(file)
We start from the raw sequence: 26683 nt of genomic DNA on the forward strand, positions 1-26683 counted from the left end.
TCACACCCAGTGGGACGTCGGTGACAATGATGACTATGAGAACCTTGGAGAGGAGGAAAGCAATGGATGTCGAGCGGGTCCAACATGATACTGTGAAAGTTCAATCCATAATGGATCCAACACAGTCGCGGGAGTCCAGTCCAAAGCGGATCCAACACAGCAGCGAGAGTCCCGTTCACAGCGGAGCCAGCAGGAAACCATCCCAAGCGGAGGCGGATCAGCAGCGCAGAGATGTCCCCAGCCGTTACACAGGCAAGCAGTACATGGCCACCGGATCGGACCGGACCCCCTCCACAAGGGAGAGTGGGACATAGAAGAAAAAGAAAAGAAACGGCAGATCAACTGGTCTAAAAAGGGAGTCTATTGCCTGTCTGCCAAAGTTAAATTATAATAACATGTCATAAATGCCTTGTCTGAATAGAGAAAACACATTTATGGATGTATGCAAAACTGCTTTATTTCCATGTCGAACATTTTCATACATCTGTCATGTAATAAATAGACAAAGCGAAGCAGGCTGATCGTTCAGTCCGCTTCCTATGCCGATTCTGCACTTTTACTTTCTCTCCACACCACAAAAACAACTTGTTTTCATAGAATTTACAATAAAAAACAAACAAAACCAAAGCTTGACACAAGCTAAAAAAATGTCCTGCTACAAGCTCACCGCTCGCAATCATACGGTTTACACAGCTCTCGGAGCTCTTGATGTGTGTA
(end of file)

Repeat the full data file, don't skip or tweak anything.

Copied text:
We start from the raw sequence: 26683 nt of genomic DNA on the forward strand, positions 1-26683 counted from the left end.
TCACACCCAGTGGGACGTCGGTGACAATGATGACTATGAGAACCTTGGAGAGGAGGAAAGCAATGGATGTCGAGCGGGTCCAACATGATACTGTGAAAGTTCAATCCATAATGGATCCAACACAGTCGCGGGAGTCCAGTCCAAAGCGGATCCAACACAGCAGCGAGAGTCCCGTTCACAGCGGAGCCAGCAGGAAACCATCCCAAGCGGAGGCGGATCAGCAGCGCAGAGATGTCCCCAGCCGTTACACAGGCAAGCAGTACATGGCCACCGGATCGGACCGGACCCCCTCCACAAGGGAGAGTGGGACATAGAAGAAAAAGAAAAGAAACGGCAGATCAACTGGTCTAAAAAGGGAGTCTATTGCCTGTCTGCCAAAGTTAAATTATAATAACATGTCATAAATGCCTTGTCTGAATAGAGAAAACACATTTATGGATGTATGCAAAACTGCTTTATTTCCATGTCGAACATTTTCATACATCTGTCATGTAATAAATAGACAAAGCGAAGCAGGCTGATCGTTCAGTCCGCTTCCTATGCCGATTCTGCACTTTTACTTTCTCTCCACACCACAAAAACAACTTGTTTTCATAGAATTTACAATAAAAAACAAACAAAACCAAAGCTTGACACAAGCTAAAAAAATGTCCTGCTACAAGCTCACCGCTCGCAATCATACGGTTTACACAGCTCTCGGAGCTCTTGATGTGTGTA